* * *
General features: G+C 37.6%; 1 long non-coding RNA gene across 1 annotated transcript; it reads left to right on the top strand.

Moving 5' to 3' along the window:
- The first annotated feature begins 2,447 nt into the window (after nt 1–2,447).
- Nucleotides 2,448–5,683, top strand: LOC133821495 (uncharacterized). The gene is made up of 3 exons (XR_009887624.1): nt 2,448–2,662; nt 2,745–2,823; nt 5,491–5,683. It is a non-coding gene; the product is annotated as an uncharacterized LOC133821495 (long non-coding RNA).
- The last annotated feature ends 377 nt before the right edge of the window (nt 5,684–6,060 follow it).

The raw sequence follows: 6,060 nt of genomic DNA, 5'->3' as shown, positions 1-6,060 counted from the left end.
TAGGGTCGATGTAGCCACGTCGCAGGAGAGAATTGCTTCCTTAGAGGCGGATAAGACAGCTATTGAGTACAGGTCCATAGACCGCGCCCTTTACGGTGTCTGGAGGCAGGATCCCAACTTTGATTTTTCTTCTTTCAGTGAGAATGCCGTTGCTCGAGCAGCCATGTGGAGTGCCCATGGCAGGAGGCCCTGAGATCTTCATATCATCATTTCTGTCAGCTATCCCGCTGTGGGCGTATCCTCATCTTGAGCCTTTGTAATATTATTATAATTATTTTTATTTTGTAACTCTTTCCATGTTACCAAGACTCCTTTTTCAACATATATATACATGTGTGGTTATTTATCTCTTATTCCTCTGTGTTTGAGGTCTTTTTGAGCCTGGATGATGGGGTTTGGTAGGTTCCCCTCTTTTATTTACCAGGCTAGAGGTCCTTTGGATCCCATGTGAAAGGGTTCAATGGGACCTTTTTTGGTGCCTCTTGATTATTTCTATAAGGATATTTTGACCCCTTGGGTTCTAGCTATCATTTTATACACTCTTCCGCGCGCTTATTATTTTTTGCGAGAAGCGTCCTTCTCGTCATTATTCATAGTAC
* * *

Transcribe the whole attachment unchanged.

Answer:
General features: G+C 37.6%; 1 long non-coding RNA gene across 1 annotated transcript; it reads left to right on the top strand.

Moving 5' to 3' along the window:
- The first annotated feature begins 2,447 nt into the window (after nt 1–2,447).
- Nucleotides 2,448–5,683, top strand: LOC133821495 (uncharacterized). The gene is made up of 3 exons (XR_009887624.1): nt 2,448–2,662; nt 2,745–2,823; nt 5,491–5,683. It is a non-coding gene; the product is annotated as an uncharacterized LOC133821495 (long non-coding RNA).
- The last annotated feature ends 377 nt before the right edge of the window (nt 5,684–6,060 follow it).

The raw sequence follows: 6,060 nt of genomic DNA, 5'->3' as shown, positions 1-6,060 counted from the left end.
TAGGGTCGATGTAGCCACGTCGCAGGAGAGAATTGCTTCCTTAGAGGCGGATAAGACAGCTATTGAGTACAGGTCCATAGACCGCGCCCTTTACGGTGTCTGGAGGCAGGATCCCAACTTTGATTTTTCTTCTTTCAGTGAGAATGCCGTTGCTCGAGCAGCCATGTGGAGTGCCCATGGCAGGAGGCCCTGAGATCTTCATATCATCATTTCTGTCAGCTATCCCGCTGTGGGCGTATCCTCATCTTGAGCCTTTGTAATATTATTATAATTATTTTTATTTTGTAACTCTTTCCATGTTACCAAGACTCCTTTTTCAACATATATATACATGTGTGGTTATTTATCTCTTATTCCTCTGTGTTTGAGGTCTTTTTGAGCCTGGATGATGGGGTTTGGTAGGTTCCCCTCTTTTATTTACCAGGCTAGAGGTCCTTTGGATCCCATGTGAAAGGGTTCAATGGGACCTTTTTTGGTGCCTCTTGATTATTTCTATAAGGATATTTTGACCCCTTGGGTTCTAGCTATCATTTTATACACTCTTCCGCGCGCTTATTATTTTTTGCGAGAAGCGTCCTTCTCGTCATTATTCATAGTAC